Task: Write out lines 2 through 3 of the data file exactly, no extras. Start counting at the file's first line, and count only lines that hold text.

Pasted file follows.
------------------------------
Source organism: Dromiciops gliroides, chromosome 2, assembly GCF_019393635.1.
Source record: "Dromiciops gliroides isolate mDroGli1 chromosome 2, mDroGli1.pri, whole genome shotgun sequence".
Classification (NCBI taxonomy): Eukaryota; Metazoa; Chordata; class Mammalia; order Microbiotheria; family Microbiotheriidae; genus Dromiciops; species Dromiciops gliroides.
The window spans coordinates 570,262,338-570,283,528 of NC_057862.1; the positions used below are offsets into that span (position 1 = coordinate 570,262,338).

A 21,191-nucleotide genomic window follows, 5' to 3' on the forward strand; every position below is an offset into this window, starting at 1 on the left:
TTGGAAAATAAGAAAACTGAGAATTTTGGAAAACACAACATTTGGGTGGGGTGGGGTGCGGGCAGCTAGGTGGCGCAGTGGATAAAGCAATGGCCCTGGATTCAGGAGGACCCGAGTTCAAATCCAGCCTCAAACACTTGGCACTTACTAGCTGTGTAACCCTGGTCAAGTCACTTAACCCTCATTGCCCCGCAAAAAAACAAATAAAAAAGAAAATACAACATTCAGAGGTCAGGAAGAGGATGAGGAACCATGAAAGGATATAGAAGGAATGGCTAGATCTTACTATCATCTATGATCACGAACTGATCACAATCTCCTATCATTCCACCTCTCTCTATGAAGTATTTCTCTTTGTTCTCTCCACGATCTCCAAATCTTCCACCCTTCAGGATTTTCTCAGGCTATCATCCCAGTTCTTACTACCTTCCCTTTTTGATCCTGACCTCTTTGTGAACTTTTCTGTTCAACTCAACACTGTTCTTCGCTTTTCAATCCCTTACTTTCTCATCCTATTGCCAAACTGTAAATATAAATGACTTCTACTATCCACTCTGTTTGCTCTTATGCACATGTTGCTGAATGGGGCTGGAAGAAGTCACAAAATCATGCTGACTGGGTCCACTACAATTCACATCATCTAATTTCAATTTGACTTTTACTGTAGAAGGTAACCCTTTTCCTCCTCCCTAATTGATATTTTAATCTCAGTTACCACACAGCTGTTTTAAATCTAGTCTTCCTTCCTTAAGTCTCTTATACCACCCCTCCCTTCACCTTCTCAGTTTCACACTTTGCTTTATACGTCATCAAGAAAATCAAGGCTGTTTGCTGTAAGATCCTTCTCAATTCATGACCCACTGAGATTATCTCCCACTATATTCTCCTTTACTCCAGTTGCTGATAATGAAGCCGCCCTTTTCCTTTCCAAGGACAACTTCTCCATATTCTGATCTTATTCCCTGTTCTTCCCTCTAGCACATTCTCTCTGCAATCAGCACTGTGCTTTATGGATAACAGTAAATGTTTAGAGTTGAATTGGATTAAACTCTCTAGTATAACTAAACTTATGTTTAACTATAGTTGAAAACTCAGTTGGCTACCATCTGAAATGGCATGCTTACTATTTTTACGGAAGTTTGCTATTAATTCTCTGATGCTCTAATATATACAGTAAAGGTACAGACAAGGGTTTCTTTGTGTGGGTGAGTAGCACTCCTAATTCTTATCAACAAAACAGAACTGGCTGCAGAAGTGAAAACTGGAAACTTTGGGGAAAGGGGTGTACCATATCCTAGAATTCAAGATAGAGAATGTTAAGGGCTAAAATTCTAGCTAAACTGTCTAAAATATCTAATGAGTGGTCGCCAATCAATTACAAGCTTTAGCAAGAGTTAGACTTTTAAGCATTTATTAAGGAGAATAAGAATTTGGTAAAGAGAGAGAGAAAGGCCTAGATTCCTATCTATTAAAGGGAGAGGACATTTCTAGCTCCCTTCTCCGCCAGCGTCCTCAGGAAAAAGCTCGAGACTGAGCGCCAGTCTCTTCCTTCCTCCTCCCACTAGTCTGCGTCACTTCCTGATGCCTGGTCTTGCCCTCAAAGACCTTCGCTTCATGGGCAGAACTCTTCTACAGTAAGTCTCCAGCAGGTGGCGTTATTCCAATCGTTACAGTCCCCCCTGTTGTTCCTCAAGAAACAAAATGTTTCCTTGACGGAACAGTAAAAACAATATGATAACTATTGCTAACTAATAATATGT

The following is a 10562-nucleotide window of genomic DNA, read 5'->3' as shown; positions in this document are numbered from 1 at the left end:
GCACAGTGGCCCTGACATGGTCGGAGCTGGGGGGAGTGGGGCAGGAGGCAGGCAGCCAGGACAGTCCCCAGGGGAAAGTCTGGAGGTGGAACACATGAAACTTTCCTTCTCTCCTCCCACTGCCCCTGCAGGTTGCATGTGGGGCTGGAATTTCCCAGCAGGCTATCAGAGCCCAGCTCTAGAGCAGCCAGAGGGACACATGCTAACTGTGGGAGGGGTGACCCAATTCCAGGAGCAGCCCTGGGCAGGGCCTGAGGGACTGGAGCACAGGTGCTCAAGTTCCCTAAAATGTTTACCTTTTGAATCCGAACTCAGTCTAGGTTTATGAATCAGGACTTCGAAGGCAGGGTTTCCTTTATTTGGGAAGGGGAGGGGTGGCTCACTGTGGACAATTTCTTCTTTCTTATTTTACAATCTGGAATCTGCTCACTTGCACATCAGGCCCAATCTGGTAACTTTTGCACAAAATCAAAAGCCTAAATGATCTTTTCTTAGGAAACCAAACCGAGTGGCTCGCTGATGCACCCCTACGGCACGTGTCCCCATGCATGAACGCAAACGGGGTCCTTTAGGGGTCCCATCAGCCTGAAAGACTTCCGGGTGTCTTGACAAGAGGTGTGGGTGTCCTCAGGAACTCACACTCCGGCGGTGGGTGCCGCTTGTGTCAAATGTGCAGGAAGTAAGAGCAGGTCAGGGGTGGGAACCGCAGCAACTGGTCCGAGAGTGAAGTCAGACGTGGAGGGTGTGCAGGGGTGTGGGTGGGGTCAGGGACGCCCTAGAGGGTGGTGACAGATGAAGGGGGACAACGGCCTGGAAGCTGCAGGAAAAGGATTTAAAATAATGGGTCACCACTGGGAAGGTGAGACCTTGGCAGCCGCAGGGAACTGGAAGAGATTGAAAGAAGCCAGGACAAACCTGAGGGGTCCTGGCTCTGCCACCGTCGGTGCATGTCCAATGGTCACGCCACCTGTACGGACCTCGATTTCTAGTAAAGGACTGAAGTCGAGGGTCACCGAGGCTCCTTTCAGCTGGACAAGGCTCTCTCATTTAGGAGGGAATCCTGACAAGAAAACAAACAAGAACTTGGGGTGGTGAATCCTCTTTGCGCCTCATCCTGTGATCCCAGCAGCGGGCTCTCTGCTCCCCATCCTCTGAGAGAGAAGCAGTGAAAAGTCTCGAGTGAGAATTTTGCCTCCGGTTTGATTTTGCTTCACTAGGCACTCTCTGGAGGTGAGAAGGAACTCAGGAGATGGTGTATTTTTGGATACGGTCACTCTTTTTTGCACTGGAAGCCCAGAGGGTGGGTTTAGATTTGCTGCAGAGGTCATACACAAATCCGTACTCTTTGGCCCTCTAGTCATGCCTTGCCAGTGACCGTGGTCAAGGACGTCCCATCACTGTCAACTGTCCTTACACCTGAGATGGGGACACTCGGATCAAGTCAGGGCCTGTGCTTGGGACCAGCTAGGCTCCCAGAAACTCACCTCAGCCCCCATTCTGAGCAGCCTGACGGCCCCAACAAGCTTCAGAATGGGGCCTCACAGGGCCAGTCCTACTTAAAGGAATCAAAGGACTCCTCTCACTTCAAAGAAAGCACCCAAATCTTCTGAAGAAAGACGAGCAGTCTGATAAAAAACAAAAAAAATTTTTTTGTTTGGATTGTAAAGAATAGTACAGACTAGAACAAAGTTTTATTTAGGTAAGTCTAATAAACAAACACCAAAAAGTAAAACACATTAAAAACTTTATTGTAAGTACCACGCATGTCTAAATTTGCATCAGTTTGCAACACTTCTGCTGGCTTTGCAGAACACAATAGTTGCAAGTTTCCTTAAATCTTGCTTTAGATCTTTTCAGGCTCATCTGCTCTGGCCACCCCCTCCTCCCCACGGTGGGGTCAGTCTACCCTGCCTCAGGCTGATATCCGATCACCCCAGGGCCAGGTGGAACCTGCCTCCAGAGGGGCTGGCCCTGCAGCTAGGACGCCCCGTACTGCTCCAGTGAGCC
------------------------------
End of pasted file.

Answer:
Source record: "Dromiciops gliroides isolate mDroGli1 chromosome 2, mDroGli1.pri, whole genome shotgun sequence".
Classification (NCBI taxonomy): Eukaryota; Metazoa; Chordata; class Mammalia; order Microbiotheria; family Microbiotheriidae; genus Dromiciops; species Dromiciops gliroides.